Home News Wemmeke Wisman: "Eager to learn, competitive, and a great sense of duty."

Wemmeke Wisman: "Eager to learn, competitive, and a great sense of duty."

6 March 2024

The Chambers Global Guide 2024 has been announced. Six lawyers from Pels Rijcken have been included because they are leading in their work according to their clients and relations. We asked them to look both back and ahead. Read the story of Wemmeke Wisman Dispute Resolution.

A nice place in a ranking. What does that mean to you?
It is quite nice to receive some professional recognition in this way, including the reactions that follow, sometimes from unexpected sources. It is also useful to be able to refer to it in a pitch. But obviously, what I enjoy most about what I do is the work itself.

What was an important development in your work in 2023?
In my practice, I assist public sector clients and companies in matters that sometimes attract considerable public interest. An important development that has been going on for some time and which I feel poses a challenge to the entire legal profession, is that there seems to be an increasingly dwindling understanding of the role and function of the legal profession in the democratic rule of law. At the same time, lawyers are becoming increasingly, and wrongly, equated with their clients. We defend our clients’ position in a way that is both partisan and independent, but that sometimes seems to escape people. In addition, the respect for the democratic rule of law no longer seems to be self-evident for some people. Although that group is relatively small, respect for the rule of law is fundamental. We also have a responsibility as lawyers to look for a way to deal with these two developments.

What legal challenge will affect many of your clients this year?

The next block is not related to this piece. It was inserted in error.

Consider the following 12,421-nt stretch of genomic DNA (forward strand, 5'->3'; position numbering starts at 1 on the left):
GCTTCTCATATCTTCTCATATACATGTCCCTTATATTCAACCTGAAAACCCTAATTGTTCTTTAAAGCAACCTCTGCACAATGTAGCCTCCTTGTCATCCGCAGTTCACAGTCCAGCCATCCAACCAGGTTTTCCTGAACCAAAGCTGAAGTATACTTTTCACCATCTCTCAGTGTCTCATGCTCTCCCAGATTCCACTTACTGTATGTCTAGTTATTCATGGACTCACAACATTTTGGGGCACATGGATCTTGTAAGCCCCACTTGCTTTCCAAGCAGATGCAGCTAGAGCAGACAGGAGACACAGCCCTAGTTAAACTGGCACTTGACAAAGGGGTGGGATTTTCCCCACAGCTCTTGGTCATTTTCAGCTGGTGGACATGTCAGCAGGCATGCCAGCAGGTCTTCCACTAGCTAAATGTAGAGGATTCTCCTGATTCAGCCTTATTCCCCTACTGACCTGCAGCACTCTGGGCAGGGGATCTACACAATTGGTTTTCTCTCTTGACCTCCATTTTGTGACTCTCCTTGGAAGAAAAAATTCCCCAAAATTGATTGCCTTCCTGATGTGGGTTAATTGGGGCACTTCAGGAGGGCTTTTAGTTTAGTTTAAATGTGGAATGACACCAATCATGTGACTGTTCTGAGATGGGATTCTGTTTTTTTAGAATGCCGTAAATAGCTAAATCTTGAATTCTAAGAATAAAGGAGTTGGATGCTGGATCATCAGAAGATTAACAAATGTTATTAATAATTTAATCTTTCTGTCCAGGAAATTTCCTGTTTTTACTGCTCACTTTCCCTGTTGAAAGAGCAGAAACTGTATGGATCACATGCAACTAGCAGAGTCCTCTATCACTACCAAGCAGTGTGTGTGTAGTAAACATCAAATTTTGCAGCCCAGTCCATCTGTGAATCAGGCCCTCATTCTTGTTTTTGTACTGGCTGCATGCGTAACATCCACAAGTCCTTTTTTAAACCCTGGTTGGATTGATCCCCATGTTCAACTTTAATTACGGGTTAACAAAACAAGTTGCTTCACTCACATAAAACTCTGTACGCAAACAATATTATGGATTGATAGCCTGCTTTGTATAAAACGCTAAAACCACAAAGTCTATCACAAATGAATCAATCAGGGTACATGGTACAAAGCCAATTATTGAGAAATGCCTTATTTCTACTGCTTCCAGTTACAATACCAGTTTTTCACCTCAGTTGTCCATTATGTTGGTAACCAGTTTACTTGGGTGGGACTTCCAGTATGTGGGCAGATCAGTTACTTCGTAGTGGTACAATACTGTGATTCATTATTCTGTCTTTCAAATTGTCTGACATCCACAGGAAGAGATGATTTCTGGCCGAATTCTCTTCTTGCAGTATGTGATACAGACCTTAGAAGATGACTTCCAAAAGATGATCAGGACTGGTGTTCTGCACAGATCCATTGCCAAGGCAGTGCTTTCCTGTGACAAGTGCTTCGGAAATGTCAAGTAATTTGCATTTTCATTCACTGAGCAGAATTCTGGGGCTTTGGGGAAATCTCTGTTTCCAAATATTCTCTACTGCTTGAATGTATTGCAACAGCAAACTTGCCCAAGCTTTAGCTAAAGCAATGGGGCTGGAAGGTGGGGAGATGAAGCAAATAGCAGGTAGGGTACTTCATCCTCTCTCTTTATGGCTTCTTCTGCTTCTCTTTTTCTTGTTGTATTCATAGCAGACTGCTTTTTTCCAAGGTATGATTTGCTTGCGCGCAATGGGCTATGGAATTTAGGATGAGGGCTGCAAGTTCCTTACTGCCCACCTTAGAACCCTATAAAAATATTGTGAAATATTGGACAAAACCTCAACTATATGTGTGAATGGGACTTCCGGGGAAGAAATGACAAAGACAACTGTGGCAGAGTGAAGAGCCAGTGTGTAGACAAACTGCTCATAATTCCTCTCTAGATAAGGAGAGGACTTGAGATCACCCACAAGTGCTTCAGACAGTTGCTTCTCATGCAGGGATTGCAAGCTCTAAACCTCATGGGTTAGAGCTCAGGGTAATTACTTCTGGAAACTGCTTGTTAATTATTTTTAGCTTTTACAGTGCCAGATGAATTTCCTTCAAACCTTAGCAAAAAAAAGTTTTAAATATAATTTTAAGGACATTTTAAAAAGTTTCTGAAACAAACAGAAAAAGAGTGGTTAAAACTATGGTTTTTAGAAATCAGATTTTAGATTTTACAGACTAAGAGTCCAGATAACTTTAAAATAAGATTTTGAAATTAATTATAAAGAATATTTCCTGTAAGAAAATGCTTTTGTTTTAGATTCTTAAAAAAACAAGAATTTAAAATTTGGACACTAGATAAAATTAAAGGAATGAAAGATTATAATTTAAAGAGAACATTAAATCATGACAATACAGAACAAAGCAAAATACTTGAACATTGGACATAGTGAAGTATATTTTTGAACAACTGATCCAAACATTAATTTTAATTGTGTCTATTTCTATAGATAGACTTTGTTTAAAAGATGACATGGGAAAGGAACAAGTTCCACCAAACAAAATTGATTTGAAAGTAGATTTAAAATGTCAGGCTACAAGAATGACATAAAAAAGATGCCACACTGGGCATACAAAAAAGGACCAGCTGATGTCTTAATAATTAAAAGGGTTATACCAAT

Both for the corporates, especially the larger ones, and in the public sector, you can see that litigation in specific cases is increasingly the subject of public debate, when every aspect of legal proceedings can become hotly contested. This is how interested third parties try to exert influence, while ultimately it is up to the parties to the proceedings to make substantive and strategic choices. That affects many of our clients. The key challenge for me is to offer legal advice to our clients in this changing social context. This is certainly no easy task.

Name a colleague’s publication that helped you along
I am a loyal reader of Cassatieblog, which is updated continuously with blogs as well as vlogs about the substantive decisions of the Civil Division of the Supreme Court. It offers a little more context than just the decisions themselves.

The reviews are commendable. What motivates you in this?
I think it comes down to a combination of a number of things. I am reasonably eager to learn and have a competitive streak. Together with a considerable sense of duty, this is a recipe for a very varied life in a profession that can sometimes be difficult, but usually great as well, perhaps even for the same reason. The latter, of course, is also because I am surrounded by highly experienced and knowledgeable colleagues with the same kind of drive.

What (new) book will we ever read from your hand?
I previously wanted to become an author of children’s books, but unfortunately I lack the imagination. I attach too much importance to reality. But, I would still like to write a book sometime about the principle of public access in civil proceedings. That field is undergoing rapid development, as the Supreme Court decision of 21 April 2023 (ECLI:NL:HR:2023:658) shows. Public access is a noble cause, but the privacy of the parties also requires protection. Search engines and their current ability to process data on a large scale have led to an interesting, but at the same time intractable field of tension. A new balance needs to be found and that process is still in full swing, also in administrative law, criminal law and tax law.

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